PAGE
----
Account planning season is one of the most hated periods for many B2B sales organizations. Over several weeks, account managers fill dozens of CRM templates and spreadsheets and submit these to their leaders. One year later, everybody wonders why the “plans” did not yield the intended results. The reason: They are wish lists, lacking a customer-validated strategy. Here are seven steps to upgrade your account plan from wish list to homerun.
We all know the scenario: Its account planning season, and account managers are getting busy to revisit the account plan templates required to submit to their leaders. And we all know the questions running through their heads: What did we write a year ago? What is this year’s new template format? And how long will it take to fill the forms nobody is going to read anyway? Finally, account plans are updated – some better, some worse – and sales leaders happily tick the box in the corresponding performance indicator section. The organization then returns to business as usual for the next twelve months, before the same procedure happens again.
Of course, there will be positive exceptions. But for the majority of sales organizations we have observed in the past two decades; this scenario will happen as described. So what can companies do against it? Well, it all starts with acknowledging that account planning is not bad per se. But most account plan templates are wrongly designed – especially those in the well-known CRM systems. These “plans” focus mainly on the analysis part with aspects like sales history and forecasts, relationship and power maps, opportunity pipelines, followed by an action part with some call and meeting activities.
When it comes to strategy, however, most account plans are surprisingly “light”. If a strategy section exists at all, it usually consists of the sales goals to achieve, or – often seen – a statement like “our strategy is to become preferred supplier”. Needless to mention that this is not a strategy, but an ambition. On top, our client work confirms that over 90 percent of sales teams do not share account plans with customers. Often heard reasons are: 1. We are not allowed to share our plan, 2. the customer is not interested or will disclose the information to competition, and 3. we don’t have a good story to tell. While these points have their logic and not all are just excuses, the truth is brutal – such “plans” are not plans but mere wish lists!
Now let’s be clear: We are not advocating a costly change of CRM systems or a time-consuming makeover of account plan templates. All we are proposing is a new way of looking at account plans and making them more “real”. In turn, this will draw the attention of management from both the supplier and the customer and generate the required resources to make the plan work. The following seven steps have proven to work for B2B sales organizations across industries and geographies. Download the checklist below and write an account plan worth the time and money invested, as the following two examples illustrate.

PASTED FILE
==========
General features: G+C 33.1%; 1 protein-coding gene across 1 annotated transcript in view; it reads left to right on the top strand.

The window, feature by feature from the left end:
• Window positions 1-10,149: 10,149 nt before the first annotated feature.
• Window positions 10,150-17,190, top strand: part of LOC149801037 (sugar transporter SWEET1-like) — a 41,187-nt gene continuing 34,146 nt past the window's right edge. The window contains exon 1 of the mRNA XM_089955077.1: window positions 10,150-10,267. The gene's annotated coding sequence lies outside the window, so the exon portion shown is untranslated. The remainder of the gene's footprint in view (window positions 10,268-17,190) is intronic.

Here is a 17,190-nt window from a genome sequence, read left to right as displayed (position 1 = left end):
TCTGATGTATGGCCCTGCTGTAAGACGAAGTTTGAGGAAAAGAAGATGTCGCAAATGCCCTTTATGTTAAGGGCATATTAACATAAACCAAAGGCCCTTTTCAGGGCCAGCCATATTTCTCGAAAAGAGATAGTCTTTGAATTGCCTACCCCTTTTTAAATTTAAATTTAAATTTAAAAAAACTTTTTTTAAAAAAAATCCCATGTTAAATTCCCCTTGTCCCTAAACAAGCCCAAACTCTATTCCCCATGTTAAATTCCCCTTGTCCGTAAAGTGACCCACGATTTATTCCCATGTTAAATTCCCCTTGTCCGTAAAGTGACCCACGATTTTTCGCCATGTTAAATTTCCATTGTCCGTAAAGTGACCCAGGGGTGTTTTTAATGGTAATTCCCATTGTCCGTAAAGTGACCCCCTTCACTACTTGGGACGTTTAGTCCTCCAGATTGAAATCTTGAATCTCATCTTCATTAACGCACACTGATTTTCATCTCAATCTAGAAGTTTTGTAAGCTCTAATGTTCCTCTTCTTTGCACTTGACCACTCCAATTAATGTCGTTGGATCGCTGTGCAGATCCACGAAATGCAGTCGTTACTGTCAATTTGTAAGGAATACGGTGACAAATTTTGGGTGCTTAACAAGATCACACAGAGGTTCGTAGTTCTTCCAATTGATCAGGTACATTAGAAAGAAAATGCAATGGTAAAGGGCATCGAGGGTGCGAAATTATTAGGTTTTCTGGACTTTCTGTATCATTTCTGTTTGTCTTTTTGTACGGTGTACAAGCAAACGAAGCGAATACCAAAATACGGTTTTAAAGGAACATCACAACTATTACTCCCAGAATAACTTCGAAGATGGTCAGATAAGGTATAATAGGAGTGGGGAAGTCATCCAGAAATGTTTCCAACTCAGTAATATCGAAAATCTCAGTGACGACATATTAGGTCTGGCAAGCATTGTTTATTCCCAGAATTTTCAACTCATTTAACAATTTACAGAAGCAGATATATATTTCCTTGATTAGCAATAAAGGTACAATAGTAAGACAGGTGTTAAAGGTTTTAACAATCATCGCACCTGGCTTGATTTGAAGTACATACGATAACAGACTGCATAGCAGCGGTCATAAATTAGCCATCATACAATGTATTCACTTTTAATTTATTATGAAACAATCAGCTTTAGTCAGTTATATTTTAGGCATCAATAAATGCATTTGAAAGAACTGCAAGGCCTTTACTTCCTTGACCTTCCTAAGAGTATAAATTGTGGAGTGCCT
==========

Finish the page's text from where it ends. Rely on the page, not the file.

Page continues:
Consider the case of a U.S.-based consumer goods company that wrote account plan after account plan, only to realize that sales were stalling and channel relationships deteriorating. Following the seven steps, the account team socialized their ideas with friendly contacts at customers. Then, the account team ran a workshop with one of the nation’s largest retail companies, where sales were stalling due to a strong focus on price and poor execution capabilities. The supplier’s account team leader introduced the three most crucial value driver areas and shared go-forward options during the meeting. Both sides agreed to work on the most promising value co-creation activities jointly. Already after three months, both companies sales figures started to grow again in the corresponding product category. In a review meeting one year after the workshop, the client team named the Triple Fit Canvas insights as the key success factor for the buy-in from their side. Finally, both sides acknowledged that the collaborative approach, as promoted via the Triple Fit Canvas, helped them significantly grow their business against market trends and even without scarifying profit margins.
Another example is a high-tech company headquartered in Europe. Realizing that their current go-to-market approach was too sales-focused, and competitors were just about to start a price war, the supplier firm used the Triple Fit process for a strategy review of its top-ten customer relationships. As a result, feasible value creation approaches were validated with customers and then implemented over six months. Afterward, findings were presented to top management, leading to essential insights: First, sales leaders acknowledged the need for further investments in single customer relationships and green-lighted first proposals right away. Second, the supplier firm’s top leaders also realized that the “pattern” of the ten customer relationships called for a new service-oriented business model, not yet reflected in their corporate strategy. Consequently, the company established a task force to explore new profitable revenue streams for both sides. In the following three years, the top-ten customers always grew twice as fast as the rest of the business.
To learn more about the Triple Fit process, and how leading companies use it to fast-track their growth plans, visit our www.valuecreator.com/tools website. If you have specific questions or experiences to share – drop us a note at firstname.lastname@example.org, please.